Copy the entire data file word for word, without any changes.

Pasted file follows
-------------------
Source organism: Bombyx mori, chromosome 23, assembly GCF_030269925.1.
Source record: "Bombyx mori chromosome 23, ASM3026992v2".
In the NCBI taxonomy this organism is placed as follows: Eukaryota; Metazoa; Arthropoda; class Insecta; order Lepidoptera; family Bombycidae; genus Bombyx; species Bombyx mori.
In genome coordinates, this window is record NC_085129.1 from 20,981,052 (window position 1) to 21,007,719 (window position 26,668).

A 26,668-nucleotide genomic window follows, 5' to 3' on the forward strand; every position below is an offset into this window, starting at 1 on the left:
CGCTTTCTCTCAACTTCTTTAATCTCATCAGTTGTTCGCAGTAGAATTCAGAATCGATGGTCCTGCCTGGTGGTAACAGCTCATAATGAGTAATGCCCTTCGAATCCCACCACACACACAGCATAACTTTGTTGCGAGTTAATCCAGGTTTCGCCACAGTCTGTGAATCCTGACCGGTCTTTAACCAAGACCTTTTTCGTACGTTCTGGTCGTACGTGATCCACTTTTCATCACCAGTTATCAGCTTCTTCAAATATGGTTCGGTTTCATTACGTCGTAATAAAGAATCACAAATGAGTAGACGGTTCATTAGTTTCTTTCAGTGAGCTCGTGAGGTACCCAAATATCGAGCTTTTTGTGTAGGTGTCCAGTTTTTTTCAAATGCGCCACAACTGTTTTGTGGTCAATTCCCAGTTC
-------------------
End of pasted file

Source organism: Bombyx mori, chromosome 23, assembly GCF_030269925.1.
Source record: "Bombyx mori chromosome 23, ASM3026992v2".
In the NCBI taxonomy this organism is placed as follows: Eukaryota; Metazoa; Arthropoda; class Insecta; order Lepidoptera; family Bombycidae; genus Bombyx; species Bombyx mori.
In genome coordinates, this window is record NC_085129.1 from 20,981,052 (window position 1) to 21,007,719 (window position 26,668).

A 26,668-nucleotide genomic window follows, 5' to 3' on the forward strand; every position below is an offset into this window, starting at 1 on the left:
CGCTTTCTCTCAACTTCTTTAATCTCATCAGTTGTTCGCAGTAGAATTCAGAATCGATGGTCCTGCCTGGTGGTAACAGCTCATAATGAGTAATGCCCTTCGAATCCCACCACACACACAGCATAACTTTGTTGCGAGTTAATCCAGGTTTCGCCACAGTCTGTGAATCCTGACCGGTCTTTAACCAAGACCTTTTTCGTACGTTCTGGTCGTACGTGATCCACTTTTCATCACCAGTTATCAGCTTCTTCAAATATGGTTCGGTTTCATTACGTCGTAATAAAGAATCACAAATGAGTAGACGGTTCATTAGTTTCTTTCAGTGAGCTCGTGAGGTACCCAAATATCGAGCTTTTTGTGTAGGTGTCCAGTTTTTTTCAAATGCGCCACAACTGTTTTGTGGTCAATTCCCAGTTC